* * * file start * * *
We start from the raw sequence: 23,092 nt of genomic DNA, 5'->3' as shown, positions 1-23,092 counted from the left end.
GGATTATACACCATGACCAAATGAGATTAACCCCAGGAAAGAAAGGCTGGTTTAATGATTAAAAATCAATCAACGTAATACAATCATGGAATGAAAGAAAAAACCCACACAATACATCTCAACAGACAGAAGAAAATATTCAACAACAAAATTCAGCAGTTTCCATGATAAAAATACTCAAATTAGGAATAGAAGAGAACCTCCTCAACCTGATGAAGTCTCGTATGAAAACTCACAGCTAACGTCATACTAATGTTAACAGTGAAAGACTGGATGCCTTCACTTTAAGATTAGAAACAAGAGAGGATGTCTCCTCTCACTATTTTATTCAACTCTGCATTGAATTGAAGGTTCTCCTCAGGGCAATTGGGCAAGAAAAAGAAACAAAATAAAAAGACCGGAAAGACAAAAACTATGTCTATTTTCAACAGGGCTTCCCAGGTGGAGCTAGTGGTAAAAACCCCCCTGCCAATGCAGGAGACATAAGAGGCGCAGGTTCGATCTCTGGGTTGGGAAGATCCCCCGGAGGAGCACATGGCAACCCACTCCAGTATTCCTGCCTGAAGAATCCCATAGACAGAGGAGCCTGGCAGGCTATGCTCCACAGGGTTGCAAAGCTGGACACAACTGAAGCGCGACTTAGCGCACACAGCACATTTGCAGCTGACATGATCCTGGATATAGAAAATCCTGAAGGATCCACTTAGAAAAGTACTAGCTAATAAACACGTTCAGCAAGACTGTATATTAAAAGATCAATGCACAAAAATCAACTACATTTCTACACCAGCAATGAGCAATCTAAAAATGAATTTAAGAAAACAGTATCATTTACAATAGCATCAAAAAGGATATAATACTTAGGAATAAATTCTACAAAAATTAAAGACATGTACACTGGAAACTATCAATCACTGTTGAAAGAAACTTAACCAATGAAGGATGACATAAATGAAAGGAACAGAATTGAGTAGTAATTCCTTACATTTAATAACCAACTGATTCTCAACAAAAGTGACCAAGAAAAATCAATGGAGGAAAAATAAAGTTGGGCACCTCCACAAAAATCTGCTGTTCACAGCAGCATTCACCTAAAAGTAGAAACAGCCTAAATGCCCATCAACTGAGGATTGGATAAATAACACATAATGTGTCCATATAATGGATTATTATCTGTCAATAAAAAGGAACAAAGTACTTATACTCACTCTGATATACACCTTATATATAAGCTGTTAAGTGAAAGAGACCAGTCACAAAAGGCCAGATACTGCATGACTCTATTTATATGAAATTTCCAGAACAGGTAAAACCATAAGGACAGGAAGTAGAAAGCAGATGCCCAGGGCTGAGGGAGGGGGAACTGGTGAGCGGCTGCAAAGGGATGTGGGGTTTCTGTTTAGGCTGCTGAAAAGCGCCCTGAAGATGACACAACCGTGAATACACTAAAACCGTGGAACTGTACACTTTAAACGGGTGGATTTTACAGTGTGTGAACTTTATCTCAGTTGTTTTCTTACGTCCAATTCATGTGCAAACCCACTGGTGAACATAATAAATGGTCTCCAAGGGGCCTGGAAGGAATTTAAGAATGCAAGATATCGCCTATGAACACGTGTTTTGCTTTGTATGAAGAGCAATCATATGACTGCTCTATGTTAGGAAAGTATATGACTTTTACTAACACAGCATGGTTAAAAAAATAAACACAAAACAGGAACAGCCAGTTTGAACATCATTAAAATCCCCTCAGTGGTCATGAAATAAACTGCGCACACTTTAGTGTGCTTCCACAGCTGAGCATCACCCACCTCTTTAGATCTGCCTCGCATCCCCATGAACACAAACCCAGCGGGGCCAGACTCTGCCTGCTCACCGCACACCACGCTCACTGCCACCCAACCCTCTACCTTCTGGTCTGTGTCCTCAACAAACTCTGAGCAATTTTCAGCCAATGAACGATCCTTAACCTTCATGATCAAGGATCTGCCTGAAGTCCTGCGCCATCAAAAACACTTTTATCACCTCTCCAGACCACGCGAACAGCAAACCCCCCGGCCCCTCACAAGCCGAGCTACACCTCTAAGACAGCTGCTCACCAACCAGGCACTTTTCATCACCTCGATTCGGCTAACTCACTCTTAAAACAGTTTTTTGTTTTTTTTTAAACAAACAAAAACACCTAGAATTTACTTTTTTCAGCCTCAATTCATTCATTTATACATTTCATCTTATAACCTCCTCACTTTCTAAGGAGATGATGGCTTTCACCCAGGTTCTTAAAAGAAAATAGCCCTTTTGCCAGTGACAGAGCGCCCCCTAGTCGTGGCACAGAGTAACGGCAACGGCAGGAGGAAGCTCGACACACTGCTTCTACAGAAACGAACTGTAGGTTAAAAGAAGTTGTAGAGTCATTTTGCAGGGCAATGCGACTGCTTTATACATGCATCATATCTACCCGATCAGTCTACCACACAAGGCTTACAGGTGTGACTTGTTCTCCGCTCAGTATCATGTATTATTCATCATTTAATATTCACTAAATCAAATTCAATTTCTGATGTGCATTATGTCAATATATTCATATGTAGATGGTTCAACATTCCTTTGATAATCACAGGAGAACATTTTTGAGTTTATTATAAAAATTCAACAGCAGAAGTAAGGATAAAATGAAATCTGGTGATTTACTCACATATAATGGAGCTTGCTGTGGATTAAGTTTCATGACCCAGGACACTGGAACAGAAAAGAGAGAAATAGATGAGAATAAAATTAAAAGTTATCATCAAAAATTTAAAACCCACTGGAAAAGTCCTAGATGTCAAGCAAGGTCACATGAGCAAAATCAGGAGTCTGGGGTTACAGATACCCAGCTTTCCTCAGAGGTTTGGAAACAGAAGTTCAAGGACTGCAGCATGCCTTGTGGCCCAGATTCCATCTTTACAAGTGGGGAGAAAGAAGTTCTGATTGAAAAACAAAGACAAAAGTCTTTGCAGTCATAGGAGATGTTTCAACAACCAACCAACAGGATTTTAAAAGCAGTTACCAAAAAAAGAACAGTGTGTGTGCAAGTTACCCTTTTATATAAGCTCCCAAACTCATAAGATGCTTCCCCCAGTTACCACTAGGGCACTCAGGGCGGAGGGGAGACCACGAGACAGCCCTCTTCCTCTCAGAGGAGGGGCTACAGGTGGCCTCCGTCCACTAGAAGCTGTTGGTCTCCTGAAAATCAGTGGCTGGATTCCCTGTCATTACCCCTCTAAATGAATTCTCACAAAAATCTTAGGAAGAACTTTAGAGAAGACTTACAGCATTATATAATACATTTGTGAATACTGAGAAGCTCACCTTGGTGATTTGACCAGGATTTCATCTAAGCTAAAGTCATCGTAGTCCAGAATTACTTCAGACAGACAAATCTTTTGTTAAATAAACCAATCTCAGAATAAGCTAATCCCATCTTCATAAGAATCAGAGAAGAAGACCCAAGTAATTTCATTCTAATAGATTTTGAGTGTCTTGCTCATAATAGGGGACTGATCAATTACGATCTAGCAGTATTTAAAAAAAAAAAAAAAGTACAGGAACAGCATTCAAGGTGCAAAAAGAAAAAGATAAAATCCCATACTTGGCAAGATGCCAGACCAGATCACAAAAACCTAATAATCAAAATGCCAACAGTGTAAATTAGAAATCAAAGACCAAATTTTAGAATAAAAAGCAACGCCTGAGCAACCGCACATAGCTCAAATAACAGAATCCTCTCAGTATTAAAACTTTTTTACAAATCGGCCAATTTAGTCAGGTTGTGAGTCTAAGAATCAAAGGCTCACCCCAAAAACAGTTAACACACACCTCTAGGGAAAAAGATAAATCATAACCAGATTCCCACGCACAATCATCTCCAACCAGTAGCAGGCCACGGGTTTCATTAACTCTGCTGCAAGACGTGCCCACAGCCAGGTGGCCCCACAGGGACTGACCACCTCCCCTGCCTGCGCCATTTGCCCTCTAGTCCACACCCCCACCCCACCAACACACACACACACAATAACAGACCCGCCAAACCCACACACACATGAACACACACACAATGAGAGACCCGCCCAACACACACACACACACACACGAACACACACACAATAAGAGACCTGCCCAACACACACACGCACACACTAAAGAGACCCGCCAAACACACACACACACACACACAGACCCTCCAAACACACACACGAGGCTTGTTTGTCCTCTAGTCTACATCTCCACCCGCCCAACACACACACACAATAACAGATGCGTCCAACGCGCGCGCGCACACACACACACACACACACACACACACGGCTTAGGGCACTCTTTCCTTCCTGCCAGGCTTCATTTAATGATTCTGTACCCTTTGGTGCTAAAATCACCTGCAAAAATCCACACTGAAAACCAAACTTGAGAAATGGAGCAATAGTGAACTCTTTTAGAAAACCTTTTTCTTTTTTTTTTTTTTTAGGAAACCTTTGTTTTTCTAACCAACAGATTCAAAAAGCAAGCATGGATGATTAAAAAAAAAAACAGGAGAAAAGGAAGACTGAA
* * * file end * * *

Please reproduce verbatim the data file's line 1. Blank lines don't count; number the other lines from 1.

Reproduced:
We start from the raw sequence: 23,092 nt of genomic DNA, 5'->3' as shown, positions 1-23,092 counted from the left end.